Detach yourself and don’t bear a grudge. Don’t spend time on getting your own back on them. Let it be seen that their game playing is water off a duck’s back to you. Get on with doing things that bring you joy. Don’t let them completely spoil your life. Make sure you yourself are the one to decide on how you feel emotionally and don’t allow others to bring you down. For example, if they want to give you the silent treatment because you didn’t do “x” right, consider if there is anything you genuinely feel you need to apologise for and, only if so, pleasantly apologise and move on to doing whatever brings you joy in your day. Keep yourself busy and buoyant. They can only ruin your day if you let them. So, don’t let them. Detach yourself to save your sanity.

Be aware that when they do not themselves come up with a solution to an issue, it probably translates that they are not really invested in the agreed course of action if it was suggested by you. Don’t expect them to co-operate, even if they say they will at the outset. Better perhaps to ask them to come back to you at a mutually convenient time to let you know if they have an idea for solving the issue at hand. However don't hold your breath!

Accept that you cannot make them change. Sometimes they will make just enough of a change to have you thinking you have turned a corner and that things will continue to improve, and then almost imperceptibly the cycle begins again.

Decide whether or not you want to continue to contend with such behaviour for the long term. For some knowing what they are dealing with makes it possible for them to stop taking it so personally and detach. Let your spouse have their tantrums whilst you get on with your life without allowing it to control your emotions.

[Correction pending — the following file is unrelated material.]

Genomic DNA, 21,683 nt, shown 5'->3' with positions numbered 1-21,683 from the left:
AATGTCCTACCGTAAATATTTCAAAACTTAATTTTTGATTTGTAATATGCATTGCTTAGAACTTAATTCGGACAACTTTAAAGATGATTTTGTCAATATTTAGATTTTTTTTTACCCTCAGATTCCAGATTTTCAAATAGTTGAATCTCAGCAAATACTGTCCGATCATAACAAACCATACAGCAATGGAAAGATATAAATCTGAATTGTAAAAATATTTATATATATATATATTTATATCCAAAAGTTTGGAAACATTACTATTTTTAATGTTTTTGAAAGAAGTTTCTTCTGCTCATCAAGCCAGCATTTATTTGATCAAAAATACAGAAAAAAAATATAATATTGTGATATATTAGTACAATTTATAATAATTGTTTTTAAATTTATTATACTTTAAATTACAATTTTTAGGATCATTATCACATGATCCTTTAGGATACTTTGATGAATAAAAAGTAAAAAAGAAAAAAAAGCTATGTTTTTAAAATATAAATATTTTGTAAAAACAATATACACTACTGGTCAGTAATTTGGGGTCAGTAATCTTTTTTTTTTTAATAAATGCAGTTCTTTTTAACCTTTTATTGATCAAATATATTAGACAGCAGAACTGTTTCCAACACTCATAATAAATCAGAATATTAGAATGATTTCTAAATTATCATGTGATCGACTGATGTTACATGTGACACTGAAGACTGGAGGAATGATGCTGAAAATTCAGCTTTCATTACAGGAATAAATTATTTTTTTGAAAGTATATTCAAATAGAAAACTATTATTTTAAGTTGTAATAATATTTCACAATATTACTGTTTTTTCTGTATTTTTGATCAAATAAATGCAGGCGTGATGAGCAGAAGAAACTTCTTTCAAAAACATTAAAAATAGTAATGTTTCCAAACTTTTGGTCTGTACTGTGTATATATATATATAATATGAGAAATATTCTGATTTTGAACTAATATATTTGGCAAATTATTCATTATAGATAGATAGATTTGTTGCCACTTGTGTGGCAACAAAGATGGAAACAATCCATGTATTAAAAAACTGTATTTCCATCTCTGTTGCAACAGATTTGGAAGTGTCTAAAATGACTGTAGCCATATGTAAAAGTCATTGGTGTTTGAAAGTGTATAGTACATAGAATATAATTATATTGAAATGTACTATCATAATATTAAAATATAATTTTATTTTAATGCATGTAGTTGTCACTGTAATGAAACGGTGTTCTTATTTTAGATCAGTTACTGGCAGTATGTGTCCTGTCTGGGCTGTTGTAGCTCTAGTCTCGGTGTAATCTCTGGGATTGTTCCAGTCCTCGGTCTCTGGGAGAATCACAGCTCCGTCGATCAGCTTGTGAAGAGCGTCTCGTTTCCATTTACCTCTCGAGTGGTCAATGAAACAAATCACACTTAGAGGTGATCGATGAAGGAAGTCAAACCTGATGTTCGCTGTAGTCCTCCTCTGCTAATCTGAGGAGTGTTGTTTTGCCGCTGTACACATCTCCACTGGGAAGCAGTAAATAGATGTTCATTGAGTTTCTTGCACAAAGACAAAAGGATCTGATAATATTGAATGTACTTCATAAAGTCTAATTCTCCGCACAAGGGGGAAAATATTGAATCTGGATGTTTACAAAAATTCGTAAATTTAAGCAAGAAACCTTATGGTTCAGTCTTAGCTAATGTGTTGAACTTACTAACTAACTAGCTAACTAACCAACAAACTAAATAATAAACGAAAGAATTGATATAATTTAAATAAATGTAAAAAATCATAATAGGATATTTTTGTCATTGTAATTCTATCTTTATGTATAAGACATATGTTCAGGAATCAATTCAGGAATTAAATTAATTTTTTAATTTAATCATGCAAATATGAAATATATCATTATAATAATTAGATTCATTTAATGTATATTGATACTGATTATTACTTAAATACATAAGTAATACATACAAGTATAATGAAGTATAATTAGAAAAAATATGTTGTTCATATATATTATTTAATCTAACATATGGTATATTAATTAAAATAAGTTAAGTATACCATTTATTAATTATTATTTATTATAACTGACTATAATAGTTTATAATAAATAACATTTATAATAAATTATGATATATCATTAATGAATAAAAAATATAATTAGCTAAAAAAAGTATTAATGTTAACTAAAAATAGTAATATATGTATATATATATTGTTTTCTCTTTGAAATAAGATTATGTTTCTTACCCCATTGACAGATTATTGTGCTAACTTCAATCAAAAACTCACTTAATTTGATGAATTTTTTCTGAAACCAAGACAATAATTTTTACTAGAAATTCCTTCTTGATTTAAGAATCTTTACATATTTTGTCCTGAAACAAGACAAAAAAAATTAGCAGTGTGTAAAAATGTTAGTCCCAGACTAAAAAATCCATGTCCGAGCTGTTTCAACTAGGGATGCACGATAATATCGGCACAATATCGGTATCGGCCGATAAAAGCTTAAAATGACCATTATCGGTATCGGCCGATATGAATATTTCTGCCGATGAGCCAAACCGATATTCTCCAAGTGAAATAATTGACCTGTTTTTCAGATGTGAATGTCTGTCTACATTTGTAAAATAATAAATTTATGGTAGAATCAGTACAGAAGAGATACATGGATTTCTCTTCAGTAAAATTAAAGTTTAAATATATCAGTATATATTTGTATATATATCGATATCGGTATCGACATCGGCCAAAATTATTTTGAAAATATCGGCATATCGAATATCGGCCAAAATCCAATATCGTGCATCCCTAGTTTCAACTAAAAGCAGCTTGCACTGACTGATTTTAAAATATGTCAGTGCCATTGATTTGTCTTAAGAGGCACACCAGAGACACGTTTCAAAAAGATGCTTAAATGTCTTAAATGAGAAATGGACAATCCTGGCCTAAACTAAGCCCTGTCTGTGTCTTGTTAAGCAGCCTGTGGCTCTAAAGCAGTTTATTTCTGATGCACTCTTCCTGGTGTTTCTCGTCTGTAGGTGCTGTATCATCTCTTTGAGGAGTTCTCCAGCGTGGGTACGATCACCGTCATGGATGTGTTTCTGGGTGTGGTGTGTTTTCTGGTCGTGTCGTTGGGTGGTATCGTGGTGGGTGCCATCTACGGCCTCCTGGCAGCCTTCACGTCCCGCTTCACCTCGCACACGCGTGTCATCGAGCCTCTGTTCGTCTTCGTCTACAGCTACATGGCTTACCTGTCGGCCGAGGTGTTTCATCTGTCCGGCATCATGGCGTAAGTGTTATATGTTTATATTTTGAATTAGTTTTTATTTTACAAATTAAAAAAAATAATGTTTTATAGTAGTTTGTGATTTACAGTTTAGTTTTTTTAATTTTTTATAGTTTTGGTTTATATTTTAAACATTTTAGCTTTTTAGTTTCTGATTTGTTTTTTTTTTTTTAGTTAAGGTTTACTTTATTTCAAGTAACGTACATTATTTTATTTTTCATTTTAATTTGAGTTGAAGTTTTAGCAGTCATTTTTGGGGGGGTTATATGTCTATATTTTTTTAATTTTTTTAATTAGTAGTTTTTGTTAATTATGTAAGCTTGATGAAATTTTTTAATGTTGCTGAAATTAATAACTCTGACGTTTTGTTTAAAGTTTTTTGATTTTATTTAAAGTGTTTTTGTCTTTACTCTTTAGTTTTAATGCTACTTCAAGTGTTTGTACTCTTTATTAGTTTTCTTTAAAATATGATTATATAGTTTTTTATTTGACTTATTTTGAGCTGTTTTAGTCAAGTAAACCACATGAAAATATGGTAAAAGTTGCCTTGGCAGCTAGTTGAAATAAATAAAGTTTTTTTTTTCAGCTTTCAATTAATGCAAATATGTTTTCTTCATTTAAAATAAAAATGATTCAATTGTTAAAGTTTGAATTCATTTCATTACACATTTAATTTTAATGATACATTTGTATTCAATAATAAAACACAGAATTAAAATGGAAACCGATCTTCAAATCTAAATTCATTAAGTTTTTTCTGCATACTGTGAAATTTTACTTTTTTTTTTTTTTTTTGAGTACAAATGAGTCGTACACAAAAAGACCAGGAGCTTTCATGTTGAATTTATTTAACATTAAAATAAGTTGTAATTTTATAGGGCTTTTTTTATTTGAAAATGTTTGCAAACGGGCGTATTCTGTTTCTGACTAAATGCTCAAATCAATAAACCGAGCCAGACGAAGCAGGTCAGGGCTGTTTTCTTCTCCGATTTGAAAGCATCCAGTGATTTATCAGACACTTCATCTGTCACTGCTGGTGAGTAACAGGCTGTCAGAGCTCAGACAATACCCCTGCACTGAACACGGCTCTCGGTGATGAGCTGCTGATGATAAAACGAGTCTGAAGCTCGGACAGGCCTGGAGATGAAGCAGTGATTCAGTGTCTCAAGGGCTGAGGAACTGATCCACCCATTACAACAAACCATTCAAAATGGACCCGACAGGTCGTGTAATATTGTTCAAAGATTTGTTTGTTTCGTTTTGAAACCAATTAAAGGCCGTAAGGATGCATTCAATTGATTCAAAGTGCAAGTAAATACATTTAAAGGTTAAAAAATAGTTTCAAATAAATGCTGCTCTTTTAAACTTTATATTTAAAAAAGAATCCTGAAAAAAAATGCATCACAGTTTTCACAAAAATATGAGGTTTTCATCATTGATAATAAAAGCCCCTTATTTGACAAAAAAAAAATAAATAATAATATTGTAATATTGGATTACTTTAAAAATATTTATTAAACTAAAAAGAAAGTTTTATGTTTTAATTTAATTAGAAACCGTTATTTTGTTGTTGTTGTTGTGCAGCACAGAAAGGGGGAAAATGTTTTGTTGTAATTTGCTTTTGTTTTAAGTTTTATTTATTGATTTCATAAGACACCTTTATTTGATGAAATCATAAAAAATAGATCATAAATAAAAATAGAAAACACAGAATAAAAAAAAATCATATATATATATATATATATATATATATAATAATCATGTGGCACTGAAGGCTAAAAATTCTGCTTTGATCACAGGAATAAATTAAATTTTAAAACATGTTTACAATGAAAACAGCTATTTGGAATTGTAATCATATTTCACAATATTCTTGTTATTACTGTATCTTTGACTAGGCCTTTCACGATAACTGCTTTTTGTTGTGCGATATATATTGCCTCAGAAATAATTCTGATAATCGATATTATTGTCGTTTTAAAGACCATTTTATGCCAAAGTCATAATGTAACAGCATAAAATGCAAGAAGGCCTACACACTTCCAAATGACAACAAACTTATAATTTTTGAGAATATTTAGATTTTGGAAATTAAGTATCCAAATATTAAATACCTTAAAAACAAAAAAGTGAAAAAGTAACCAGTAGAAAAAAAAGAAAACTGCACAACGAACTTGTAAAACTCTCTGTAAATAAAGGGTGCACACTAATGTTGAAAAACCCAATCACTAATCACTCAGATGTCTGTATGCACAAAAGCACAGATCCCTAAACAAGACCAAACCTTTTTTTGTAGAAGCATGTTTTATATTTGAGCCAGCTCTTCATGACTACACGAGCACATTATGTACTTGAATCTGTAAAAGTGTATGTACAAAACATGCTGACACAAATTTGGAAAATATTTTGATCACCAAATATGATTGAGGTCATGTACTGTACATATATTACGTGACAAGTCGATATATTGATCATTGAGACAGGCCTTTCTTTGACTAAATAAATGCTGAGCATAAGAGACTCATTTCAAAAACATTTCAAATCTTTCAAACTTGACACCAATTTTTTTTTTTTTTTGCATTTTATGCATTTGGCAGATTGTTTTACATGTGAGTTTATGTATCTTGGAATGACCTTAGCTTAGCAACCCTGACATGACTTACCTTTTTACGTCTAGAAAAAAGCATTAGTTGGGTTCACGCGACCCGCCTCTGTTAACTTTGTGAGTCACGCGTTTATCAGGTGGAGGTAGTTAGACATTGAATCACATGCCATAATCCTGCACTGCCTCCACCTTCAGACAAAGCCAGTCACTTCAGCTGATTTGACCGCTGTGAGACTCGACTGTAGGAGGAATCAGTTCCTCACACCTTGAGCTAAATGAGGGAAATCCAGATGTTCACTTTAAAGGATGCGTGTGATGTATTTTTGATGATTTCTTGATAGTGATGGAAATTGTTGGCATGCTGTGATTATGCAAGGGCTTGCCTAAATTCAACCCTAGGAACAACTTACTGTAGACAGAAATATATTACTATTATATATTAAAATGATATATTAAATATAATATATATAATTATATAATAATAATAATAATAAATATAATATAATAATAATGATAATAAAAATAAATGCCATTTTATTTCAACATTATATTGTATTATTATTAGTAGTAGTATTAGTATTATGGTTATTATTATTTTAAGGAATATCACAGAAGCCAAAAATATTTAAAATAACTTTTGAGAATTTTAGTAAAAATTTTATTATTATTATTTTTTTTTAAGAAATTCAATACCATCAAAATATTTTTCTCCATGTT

It can help to know that the problem is not you. It can help to know that your spouse would be acting this way whomever they were married to. Depending on the degree of the passive aggressive behaviour, weighting up good and bad points, the person on the receiving end of such behaviour can decide whether or not they want to continue to contend/cope with it. In making decisions about the future, do take into account the detrimental effects the PA behaviour can have on your physical as well as emotional health.

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Looking within yourself

If your passive aggressive partner claims they are made to feel unheard or insignificant, you must objectively look within yourself to assess whether or not these feelings are totally unjustified or at least partly justified. Perhaps you are both passive aggressive to a lesser or greater degree and are bringing out the worst in each other. In these instances working together to be more assertive could well help, but of course there are no guarantees.

It's important to be self aware and acknowledge the part you yourself have played in their Passive Aggressive Dance - after all it take two to tango and in trying to defend yourself and claw back a little ground in the face of the objectionable PA conduct, is it possible a few of their traits could have tempted you to repay a wrong or injury suffered by dishing out like harm.

Please do not be overly hard on yourself if you think it could be the case. It is only natural to try to fight fire with fire but two wrongs won’t make things right. If this rings home for you, it's worth considering doing some work together on combating PA behaviour. Yes, they may have heaps more to combat, but getting your own house in order at the same time as them could well reap benefits.

Moving Forward Together

In these circumstances you might suggest working through a book to your partner from a non-threatening standpoint by saying that you feel you both need more self awareness to be able to bring out the best in each other. The book 8 keys to Eliminating Passive Aggressiveness (pictured below) by Andrea Brandt may be of help in this scenario and is also available in audio and kindle format.